Knife crime, helping London businesses recover from Covid and bringing your own pencil to vote are among the election issues discussed by local voters in Colliers Wood today (May 6).

Our reporters have been out talking to local voters at a polling station in Colliers Wood on an important if unusual election day.

Today's so-called 'Super Thursday' is the biggest set of elections outside a general election in nearly 50 years, with around 48 million people given the chance to have their say.

In London, polls have opened for the London Mayoral elections and for the London Assembly, with votes cast despite Covid-19 restrictions still in place.

Mandatory face masks, a socially distanced queue system and the unusual request to bring your own pen have made the election day a little different to those gone by, but that hasn't stopped residents in south London from making it to their local polling stations.

A polling station in Colliers Wood

A polling station in Colliers Wood

Whilst polls don't close until 10pm, we've been speaking to some local voters outside a polling station in Colliers Wood this morning about their motivations and opinions.

Joe Thomas, pictured outside a polling station in Colliers Wood, underlined the importance of local elections.

Voter Joe Thomas in Colliers Wood

Voter Joe Thomas in Colliers Wood

He said: "It's been such a politically divisive few years, and I know some people don't see local elections as important, but it's our chance to voice our political opinions as waiting five years isn't enough.

"In London these votes have a lot more weight too, compared to where I grew up in the Midlands, the mayor has a much more powerful role to change things.

Asked how he felt the current mayor Sadiq Khan had performed, he said: "I think he has done well, he's been a solid, strong leader and I think he's looked after London.

"The biggest challenge now for the mayor will be the recovery from Covid.

"I work in central London and I have barely been there for over a year now, we know that loads of businesses are struggling.

"The mayor do have to look after central London, but also now we're commuting less, there has to also be focus on the suburbs. London has to bounce back as a whole."

Theo Barwood, 24, said: "It's really important to me to get engaged with politics, take part in elections and get your opinion across.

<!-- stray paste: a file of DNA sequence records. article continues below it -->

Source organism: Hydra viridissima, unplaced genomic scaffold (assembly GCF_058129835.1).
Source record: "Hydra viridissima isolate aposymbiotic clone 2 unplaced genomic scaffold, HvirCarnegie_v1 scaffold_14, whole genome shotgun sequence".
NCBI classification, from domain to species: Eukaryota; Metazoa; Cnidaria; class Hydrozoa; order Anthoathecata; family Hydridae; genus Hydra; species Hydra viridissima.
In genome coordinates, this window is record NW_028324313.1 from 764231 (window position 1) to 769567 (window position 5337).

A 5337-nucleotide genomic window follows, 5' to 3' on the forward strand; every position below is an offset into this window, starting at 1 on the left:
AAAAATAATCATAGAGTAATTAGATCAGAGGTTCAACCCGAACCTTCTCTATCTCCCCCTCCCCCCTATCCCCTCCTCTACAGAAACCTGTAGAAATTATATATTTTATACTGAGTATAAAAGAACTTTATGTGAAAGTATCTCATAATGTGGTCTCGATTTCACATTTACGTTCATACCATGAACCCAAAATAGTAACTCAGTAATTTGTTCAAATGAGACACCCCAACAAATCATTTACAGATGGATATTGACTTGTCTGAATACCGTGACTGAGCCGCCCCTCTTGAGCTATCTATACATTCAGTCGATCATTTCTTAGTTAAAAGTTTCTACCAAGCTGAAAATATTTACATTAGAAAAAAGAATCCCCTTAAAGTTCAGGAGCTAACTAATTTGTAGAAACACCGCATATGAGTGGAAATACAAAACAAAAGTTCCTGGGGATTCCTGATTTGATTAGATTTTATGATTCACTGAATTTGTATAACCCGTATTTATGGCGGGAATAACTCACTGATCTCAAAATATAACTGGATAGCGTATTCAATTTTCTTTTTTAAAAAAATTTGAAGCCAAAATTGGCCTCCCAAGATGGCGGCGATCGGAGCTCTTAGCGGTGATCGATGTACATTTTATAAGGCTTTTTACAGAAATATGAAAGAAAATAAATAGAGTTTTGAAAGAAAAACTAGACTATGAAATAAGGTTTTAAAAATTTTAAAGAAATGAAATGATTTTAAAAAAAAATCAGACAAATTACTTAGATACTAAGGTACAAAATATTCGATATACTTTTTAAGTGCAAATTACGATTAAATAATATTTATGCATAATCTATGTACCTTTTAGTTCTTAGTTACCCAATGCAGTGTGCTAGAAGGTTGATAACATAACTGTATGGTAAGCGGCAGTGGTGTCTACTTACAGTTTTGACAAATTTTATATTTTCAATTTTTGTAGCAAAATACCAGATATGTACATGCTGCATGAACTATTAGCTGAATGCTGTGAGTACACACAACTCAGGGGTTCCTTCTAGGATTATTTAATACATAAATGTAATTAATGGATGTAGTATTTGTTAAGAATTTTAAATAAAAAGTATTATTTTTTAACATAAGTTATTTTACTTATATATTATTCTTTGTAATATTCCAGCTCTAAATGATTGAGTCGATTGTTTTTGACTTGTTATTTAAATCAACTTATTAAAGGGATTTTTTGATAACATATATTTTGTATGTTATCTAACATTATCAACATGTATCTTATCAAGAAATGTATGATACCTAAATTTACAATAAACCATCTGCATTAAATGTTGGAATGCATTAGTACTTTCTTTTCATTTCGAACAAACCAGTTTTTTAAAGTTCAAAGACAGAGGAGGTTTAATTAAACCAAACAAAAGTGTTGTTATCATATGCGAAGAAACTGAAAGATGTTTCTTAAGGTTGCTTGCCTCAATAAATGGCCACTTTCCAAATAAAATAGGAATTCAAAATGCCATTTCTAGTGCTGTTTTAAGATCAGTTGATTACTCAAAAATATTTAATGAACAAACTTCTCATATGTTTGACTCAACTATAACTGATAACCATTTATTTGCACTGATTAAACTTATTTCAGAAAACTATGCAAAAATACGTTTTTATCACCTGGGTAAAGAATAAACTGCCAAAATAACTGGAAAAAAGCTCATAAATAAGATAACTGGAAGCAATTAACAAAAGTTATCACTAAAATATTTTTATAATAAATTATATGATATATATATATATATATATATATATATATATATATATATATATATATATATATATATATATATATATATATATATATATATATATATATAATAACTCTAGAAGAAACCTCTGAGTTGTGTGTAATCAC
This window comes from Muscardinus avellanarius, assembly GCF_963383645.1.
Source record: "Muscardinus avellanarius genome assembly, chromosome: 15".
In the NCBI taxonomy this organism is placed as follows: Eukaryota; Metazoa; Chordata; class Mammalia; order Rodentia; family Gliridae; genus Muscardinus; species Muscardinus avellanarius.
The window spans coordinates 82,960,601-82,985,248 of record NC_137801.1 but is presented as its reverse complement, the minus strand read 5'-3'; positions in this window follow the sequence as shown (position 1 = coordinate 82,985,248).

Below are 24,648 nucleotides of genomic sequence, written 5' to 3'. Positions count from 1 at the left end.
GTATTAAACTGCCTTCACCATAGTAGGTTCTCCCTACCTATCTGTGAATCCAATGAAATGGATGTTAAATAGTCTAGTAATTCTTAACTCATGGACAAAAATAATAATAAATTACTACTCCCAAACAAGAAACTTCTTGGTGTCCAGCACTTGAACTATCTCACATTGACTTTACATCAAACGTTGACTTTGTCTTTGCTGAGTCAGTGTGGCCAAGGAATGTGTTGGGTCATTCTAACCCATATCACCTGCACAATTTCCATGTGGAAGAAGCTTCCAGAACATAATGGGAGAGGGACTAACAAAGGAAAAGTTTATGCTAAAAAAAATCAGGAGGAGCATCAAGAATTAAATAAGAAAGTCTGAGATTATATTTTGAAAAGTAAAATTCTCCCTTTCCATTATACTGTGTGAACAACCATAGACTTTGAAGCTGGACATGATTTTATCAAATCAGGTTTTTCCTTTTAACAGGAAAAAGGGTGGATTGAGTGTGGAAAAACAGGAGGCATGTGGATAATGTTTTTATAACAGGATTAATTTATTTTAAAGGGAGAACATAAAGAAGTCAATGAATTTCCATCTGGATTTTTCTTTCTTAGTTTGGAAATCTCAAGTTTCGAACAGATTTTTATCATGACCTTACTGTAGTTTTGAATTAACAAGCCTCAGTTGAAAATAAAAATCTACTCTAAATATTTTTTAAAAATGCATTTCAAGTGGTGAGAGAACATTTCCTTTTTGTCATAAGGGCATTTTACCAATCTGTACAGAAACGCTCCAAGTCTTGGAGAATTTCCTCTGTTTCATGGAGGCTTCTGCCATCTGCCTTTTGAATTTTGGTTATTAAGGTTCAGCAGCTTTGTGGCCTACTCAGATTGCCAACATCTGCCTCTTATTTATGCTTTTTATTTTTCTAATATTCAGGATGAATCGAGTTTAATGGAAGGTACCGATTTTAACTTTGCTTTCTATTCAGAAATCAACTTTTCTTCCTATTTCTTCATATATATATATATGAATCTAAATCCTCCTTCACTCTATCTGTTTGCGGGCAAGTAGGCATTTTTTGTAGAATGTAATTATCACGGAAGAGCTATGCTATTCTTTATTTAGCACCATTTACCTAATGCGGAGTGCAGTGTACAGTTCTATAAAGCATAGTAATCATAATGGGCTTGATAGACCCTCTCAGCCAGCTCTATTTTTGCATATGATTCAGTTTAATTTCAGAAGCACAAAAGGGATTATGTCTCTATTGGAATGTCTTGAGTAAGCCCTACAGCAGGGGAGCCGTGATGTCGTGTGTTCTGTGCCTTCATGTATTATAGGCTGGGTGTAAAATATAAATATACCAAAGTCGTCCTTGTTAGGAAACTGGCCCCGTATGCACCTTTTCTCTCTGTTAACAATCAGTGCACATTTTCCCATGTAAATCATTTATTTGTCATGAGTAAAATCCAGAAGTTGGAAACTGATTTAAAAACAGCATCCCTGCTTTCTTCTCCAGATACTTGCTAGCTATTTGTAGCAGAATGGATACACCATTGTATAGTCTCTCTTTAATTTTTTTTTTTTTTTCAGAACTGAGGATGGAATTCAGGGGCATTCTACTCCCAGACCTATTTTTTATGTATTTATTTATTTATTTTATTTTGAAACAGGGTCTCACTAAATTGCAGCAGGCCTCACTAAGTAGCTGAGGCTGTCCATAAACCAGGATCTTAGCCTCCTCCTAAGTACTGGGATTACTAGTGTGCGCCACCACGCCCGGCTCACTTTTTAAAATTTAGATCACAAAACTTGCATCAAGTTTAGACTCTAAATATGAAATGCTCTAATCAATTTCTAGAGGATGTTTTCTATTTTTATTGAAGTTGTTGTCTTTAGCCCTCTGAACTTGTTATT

"Sadiq has been a good mayor, i think he's been passionate, better than Boris.



"I hope the turnout is high, but im not sure it will be. I think people are more concerned with their own issues at the moment."

Fellow voter Ellie said she was voting as the elections had big implications for London and beyond, adding that "it's really important to have a voice where you can."

The 25-year-old, who arrived with her dog Wally, said she was an advocate for doing your research before voting.

Dogs at polling stations: Wally pictured in Colliers Wood

Dogs at polling stations: Wally pictured in Colliers Wood

When asked about the biggest issues facing London and the elected mayor, Ellie said: "Well these are unprecedented times, and the Covid recovery has to be important.

"Tackling knife crime in London is a really big issue, as is environmental policy.

"We have to make this city clean, and that's a major challenge that needs to be taken on."

One elderly resident, Surinder Real, said she had been voting at the same polling station since 1988 without missing an election, but this was her first wearing a mask or using her own pencil.

Peter Wilkins told us that dealing with the post-Covid landscape would be the elected mayor's most prominent task, but added that he believed that he believed Sadiq Khan had done an alright job so far.

Polling stations close at 10pm tonight (May 6), with some assembly results expected on Friday evening but London Mayor results not expected until Saturday evening.